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    Grammar2 Grammar2 Presentation Transcript

    • Avoiding Redundancy. Write concisely by eliminating redundant words, phrases, and clauses.
    • REDUNDANT: He used a baseball slightly deformed in shape to create a curve in the pitch. (Deformed already refers to shape.) CONCISE: He used slightly deformed baseball to create a curve in the pitch. REDUNDANT: Susan, who is just a beginning horseback rider, over-exaggerates the height of her jumps. (Exaggerate means “overstate.”) CONCISE: Susan, who is just a beginning horseback rider, exaggerates the height of her jumps. REDUNDANT: My friend, who loves to play musical instruments, enjoys playing the guitar, the piano, and the trumpet. (Enjoys playing and the rest of the sentence convey a love of playing musical instruments.) CONCISE: My friend enjoys playing the guitar, the piano, and the trumpet.
    • Avoiding Wordiness. When possible, reduce wordy phrases and clauses to shorter structures.
    • REDUCING WORDY STRUCTURES Wordy Phrase He spoke from an objective viewpoint. Concise He spoke objectively. (Phrase reduced to a single-word modifier.) Wordy Phrase Mr. Bloom will send roses to his wife. Concise Mr. Bloom will send his wife roses. (Phrase reduced to a noun and modifier.) Wordy Phrase Michael is an excellent singer, and he is also a member of the orchestra. Concise Michael is both an excellent singer and a member of the orchestra. (Clause reduced to part of a compound complement.) Wordy Clause At the door was a man who was selling magazines for charity. Concise At the door was a man selling magazines for charity. (Clause reduced to a participial phrase.) Wordy Clause Nicholas II, who was the czar of Russia, was overthrown during the revolution of 1917. Concise Nicholas II, czar of Russia, was overthrown during the revolution of 1917. (Clause reduced to an appositive.) Wordy Clause For biology experiments, we need specimens that are fresh. Concise For biology experiments, we need fresh specimens. (Clause reduced to a single-word modifier.)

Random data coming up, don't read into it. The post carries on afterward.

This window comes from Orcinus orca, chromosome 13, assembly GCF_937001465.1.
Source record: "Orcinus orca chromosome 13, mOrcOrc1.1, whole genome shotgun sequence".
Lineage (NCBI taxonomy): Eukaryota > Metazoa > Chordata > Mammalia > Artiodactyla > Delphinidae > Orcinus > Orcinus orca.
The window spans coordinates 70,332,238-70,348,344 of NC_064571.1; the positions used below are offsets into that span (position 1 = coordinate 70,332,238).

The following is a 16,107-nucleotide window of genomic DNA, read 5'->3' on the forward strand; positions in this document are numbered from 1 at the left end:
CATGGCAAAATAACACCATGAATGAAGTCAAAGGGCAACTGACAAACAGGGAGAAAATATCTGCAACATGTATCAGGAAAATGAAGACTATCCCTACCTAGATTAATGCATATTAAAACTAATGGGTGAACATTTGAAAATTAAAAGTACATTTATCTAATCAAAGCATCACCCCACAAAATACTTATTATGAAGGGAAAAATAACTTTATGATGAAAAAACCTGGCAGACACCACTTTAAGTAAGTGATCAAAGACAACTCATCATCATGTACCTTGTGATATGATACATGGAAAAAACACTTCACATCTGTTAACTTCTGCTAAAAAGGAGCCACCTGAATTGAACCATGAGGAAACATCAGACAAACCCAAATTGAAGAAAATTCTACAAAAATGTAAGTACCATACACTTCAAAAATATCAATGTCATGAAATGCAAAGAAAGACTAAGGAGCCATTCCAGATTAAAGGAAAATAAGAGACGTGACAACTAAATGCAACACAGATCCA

• Using Words in Special Ways
    • Using Figures of Speech Using Similes. A simile uses the words like or as to link two different items on the basis of certain shared qualities. Use similes to emphasize the shared qualities of otherwise dissimilar items. SIMILE: Like a wave of brush fires, droves of army ants swept across hundreds of acres of grasslands. SIMILE: The umbrella turned inside out as limply as a